FinEstBeAMS is a materials and atmospheric science beamline at the MAX IV 1.5 GeV storage ring. It provides ultraviolet and soft X-ray radiation with precisely controlled and widely variable parameters. The beamline has two branches: one branch is dedicated to ultra-high vacuum studies of surfaces and interfaces and the other to gas-phase experiments and photoluminescence in solids. The range of research extends from the electronic structure studies of free particles (atoms, molecules, clusters and atmospheric particles) in gas phase and on surfaces to formation analysis and nanoscale characterisation of surfaces and interfaces. The design of the beamline facilitates sample transfer between the end stations, offering synergy between gas phase and solid-state research.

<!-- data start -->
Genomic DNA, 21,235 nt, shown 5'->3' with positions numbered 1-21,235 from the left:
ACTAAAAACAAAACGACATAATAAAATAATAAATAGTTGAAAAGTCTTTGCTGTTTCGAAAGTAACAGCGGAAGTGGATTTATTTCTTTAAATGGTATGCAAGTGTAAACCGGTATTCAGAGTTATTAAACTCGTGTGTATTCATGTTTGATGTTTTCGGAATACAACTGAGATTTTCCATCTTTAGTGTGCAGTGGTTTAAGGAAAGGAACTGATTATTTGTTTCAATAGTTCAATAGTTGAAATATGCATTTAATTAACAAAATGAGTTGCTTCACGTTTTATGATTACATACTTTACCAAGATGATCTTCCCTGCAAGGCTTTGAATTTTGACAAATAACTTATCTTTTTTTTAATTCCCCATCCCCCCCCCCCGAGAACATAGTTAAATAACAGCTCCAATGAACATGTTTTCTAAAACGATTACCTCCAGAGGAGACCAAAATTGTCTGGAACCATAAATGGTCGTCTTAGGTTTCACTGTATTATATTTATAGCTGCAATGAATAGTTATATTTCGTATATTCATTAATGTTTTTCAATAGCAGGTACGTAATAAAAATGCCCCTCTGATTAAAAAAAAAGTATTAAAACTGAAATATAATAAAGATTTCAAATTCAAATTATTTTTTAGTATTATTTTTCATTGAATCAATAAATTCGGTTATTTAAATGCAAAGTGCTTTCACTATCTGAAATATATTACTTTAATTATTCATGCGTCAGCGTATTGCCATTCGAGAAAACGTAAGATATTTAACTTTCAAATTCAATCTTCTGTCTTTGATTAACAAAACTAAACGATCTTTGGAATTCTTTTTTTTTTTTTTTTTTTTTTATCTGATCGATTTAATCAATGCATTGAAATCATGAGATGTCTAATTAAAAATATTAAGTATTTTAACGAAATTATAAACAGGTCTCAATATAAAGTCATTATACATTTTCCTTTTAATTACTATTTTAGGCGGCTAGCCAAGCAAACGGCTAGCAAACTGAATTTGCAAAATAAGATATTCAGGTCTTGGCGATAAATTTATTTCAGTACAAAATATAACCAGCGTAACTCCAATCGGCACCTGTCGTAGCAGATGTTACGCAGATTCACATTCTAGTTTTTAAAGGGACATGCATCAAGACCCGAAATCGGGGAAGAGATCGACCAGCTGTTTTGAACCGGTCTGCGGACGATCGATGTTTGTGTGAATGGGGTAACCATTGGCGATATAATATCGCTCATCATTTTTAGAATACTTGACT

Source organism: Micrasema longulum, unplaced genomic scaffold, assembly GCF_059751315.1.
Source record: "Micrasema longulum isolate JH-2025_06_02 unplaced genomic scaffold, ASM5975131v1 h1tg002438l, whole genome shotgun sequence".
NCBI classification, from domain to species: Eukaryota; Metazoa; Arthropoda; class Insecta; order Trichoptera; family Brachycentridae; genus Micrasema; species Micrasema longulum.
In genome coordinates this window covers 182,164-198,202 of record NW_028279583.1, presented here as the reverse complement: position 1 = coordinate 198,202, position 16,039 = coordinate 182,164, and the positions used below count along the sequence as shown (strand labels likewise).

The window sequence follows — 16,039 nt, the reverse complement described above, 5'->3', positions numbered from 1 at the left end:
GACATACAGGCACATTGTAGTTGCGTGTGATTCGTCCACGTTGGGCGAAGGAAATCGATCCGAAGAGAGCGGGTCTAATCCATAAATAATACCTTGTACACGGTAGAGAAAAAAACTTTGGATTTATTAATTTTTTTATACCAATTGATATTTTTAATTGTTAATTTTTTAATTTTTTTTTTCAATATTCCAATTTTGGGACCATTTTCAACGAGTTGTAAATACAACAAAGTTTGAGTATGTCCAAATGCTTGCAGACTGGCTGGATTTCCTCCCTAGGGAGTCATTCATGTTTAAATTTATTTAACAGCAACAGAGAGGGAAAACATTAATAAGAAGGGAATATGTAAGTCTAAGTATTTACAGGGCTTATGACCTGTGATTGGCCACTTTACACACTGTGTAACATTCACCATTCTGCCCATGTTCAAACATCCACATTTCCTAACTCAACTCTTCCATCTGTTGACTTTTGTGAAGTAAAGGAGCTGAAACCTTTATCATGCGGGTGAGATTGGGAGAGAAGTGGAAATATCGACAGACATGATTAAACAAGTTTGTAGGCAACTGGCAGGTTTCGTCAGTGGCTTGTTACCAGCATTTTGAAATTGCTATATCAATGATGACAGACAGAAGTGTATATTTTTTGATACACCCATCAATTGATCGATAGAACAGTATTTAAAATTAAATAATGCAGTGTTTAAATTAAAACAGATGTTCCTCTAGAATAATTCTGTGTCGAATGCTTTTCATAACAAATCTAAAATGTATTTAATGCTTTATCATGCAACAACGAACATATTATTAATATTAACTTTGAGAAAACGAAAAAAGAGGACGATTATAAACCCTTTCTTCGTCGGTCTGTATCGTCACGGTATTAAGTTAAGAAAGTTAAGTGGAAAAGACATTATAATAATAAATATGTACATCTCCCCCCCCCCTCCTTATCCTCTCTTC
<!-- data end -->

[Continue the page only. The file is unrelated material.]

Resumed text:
An Estonian and Finnish consortium, supported by the EU through the European Regional Development Fund and the Academy of Finland, has provided funding for the construction of the beamline, instrumentation and staff.

Techniques X-ray Photoelectron Spectroscopy (XPS), X-ray Absorption Spectroscopy (XAS), Photoelectron Photoion Coincidence Spectroscopy (PEPICO), Time-of Flight Mass Spectroscopy (TOF), Photoluminescence Spectroscopy (PS)
Beam Size 0.1 (V) x 0.1 (H) mm, best: 0.02 (V) x 0.1 (H) mm, possible to use defocused beam
Energy Range 4.3 - 1000 eV (288 - 1.24 nm), 1486 eV (0.83 nm) reachable when EPU is used as wiggler
Time Scales nanoseconds to seconds
Samples Atomis, Molecules, Clusters, Gases, Liquids, Atmospheric particles, Nanoparticles, Solids


The quest for better medical imaging at MAX IV

Advances in the world of physics often quickly lead to advances in the world of medical diagnostics. From the moment Wilhelm Röntgen discovered X-rays he was using them to look through his wife’s hand. A lot of the physics principles at the foundation of MAX IV are also at the foundation of medical imaging technologies